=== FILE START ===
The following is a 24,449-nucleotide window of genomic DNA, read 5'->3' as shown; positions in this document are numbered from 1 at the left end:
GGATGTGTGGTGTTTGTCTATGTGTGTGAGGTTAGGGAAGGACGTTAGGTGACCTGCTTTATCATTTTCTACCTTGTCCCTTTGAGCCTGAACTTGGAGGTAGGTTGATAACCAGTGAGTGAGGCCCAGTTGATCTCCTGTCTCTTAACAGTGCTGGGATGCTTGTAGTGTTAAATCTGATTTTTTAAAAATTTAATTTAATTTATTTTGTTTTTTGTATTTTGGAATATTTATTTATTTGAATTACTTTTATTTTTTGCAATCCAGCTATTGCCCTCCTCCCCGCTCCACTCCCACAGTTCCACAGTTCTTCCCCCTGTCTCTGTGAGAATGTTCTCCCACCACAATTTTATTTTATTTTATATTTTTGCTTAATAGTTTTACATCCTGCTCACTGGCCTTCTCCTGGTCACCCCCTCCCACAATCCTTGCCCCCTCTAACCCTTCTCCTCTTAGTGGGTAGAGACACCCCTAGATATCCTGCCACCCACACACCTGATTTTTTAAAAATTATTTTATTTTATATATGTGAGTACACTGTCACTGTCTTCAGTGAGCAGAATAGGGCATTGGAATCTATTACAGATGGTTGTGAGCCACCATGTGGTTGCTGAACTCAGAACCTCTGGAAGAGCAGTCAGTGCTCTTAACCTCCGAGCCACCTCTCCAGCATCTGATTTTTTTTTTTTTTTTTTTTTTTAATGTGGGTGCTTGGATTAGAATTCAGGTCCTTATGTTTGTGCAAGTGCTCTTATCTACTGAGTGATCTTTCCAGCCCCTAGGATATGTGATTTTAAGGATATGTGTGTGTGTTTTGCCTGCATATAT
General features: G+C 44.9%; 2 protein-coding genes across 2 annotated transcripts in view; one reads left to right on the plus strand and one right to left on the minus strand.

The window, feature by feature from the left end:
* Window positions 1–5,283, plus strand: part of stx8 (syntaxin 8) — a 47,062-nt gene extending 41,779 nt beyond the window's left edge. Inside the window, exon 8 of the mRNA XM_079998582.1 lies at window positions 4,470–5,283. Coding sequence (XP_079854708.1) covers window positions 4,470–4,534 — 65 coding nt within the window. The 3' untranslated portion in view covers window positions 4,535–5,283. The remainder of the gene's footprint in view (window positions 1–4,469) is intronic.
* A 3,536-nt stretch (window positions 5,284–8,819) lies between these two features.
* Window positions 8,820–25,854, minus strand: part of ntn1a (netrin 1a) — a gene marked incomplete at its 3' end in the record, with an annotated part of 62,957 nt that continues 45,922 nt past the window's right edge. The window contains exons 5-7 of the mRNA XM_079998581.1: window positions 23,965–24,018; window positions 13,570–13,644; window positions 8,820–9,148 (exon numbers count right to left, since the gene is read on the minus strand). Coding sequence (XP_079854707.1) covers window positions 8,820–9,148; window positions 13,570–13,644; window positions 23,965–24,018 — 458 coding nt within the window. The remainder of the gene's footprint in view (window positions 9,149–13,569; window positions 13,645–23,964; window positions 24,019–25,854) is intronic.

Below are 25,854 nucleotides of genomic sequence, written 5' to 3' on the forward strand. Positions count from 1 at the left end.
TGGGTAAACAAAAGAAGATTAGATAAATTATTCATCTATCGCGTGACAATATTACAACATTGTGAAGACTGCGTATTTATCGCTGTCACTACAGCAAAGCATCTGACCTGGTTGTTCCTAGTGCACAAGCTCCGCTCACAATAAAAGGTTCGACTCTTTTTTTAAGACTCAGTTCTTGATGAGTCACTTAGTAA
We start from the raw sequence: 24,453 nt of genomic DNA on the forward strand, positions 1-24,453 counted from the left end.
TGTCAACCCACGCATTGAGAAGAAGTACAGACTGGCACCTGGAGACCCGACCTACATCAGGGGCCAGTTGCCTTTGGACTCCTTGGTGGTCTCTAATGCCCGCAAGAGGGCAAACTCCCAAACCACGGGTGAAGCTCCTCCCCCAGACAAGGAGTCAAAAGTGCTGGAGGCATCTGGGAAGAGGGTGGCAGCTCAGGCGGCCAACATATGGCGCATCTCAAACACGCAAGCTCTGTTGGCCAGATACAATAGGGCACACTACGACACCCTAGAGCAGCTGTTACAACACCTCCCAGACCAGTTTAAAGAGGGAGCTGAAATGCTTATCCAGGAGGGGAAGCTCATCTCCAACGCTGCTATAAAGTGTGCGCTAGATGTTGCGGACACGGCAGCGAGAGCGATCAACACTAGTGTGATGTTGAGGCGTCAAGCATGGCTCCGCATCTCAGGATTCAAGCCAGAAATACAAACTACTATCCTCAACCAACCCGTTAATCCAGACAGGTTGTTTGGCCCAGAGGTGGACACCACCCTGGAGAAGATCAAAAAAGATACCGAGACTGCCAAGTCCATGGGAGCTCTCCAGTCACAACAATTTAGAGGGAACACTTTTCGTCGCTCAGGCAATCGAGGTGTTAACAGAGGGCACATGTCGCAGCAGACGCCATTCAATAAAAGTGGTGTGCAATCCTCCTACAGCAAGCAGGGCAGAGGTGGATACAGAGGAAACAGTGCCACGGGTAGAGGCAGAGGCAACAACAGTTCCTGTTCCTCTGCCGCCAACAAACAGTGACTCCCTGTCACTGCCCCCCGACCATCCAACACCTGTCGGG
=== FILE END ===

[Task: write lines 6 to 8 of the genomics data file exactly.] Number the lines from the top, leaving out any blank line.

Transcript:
* A 3,536-nt stretch (window positions 5,284–8,819) lies between these two features.
* Window positions 8,820–25,854, minus strand: part of ntn1a (netrin 1a) — a gene marked incomplete at its 3' end in the record, with an annotated part of 62,957 nt that continues 45,922 nt past the window's right edge. The window contains exons 5-7 of the mRNA XM_079998581.1: window positions 23,965–24,018; window positions 13,570–13,644; window positions 8,820–9,148 (exon numbers count right to left, since the gene is read on the minus strand). Coding sequence (XP_079854707.1) covers window positions 8,820–9,148; window positions 13,570–13,644; window positions 23,965–24,018 — 458 coding nt within the window. The remainder of the gene's footprint in view (window positions 9,149–13,569; window positions 13,645–23,964; window positions 24,019–25,854) is intronic.

Below are 25,854 nucleotides of genomic sequence, written 5' to 3' on the forward strand. Positions count from 1 at the left end.